Deb Shinder wants Microsoft to pick a name and stick with it and to stop confusing their customers.
A rose by any other name would be, well, confusing. If, all of a sudden, people started using the word "persimmon" when they were talking about those long-stemmed red flowers, it would result in chaos within the floral industry, especially right now around Valentine's day. If your florist didn't get the memo, you might end up sending your true love a dozen little, yellow pieces of fruit.
A silly analogy, maybe, but here's the point: names are important — but consistency and continuity of names is even more important. One of my pet peeves with Microsoft is that they change the names of their products and services more frequently than any company I know.
Playing the name game
Just look up almost any random Microsoft product (other than Office and Windows) on Wikipedia. Let's try Windows Live ID. The first thing you see is "(originally Microsoft Wallet, Microsoft Passport, .NET Passport, and then briefly Microsoft Passport Network)." Windows Live Messenger was formerly just Windows Messenger, and before that it was MSN Messenger (not to be confused with the NT Messenger — remember that?).
How about those server products? Proxy Server turned into ISA (Internet Security and Acceleration) Server, which turned into TMG (Threat Management Gateway). SNA Server turned into HIS (Host Integration Server), and now it's part of BizTalk technologies. Office Communications Server turned into Lync. MMS (Microsoft Metadirectory Services) turned into MIIS (Microsoft Identity Integration Server), which turned into ILM (Identity Lifecycle Manager).
Exchange Server has managed to hang onto its name, but the original Microsoft Exchange was an email client whose name was changed to Windows Messaging, which eventually forked off into Internet Mail and News (which turned into Outlook Express, which turned into Windows Mail, which turned into Windows Live Mail) and Outlook.
Are you confused yet? So are a lot of customers.
What are they thinking?
I'd love to be a fly on the wall so that I could find out what the folks who make these decisions are thinking. Product names may seem like a trivial matter, but companies spend millions of dollars on "branding" — the process of creating an instant and positive association between a name and that product in the minds of the public. Names matter. Just ask any high school girl whose parents stuck her with a moniker such as Gertrude or Agnes whether she thinks she'd be more popular if she were named Kristy or Melissa.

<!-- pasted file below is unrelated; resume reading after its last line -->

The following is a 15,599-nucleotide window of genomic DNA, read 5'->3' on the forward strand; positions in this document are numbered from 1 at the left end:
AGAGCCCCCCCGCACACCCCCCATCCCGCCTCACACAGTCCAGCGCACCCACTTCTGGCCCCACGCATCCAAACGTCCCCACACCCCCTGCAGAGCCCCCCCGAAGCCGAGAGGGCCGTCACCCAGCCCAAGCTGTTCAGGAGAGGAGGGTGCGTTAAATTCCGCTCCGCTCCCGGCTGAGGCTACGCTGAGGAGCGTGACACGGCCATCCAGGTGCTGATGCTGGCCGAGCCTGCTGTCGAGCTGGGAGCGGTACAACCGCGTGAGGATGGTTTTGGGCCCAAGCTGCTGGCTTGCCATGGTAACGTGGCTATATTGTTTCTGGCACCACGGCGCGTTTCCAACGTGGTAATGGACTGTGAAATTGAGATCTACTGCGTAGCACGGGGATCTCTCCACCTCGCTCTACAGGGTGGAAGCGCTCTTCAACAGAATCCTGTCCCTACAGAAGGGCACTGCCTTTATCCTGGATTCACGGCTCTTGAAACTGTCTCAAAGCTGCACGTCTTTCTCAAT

Not that an unfortunate name can't be overcome, and even become cool. When the iPad first came out, it was the object of a great deal of fun-poking in the media due to the mental association with feminine hygiene products that it conjured up in some people's minds. That didn't keep the device from racking up record sales when it hit the marketplace. There are other products that have been very successful despite potentially embarrassing or just plain bad product names, too.
In other cases, however, a name can make or break a product — or keep a teenager off the cheerleading team. Would Apple's Newton (their first "pad," released in 1993) have become a hot seller with a more imaginative name? Would Duz detergent still be around if those who named it hadn't tried to go against the Tide? Would the HTC Rezound — a phone with really impressive specs, a superior camera, and features that are lacking in its top two competitors — be getting more attention if it had a "sharp" name like the Razr?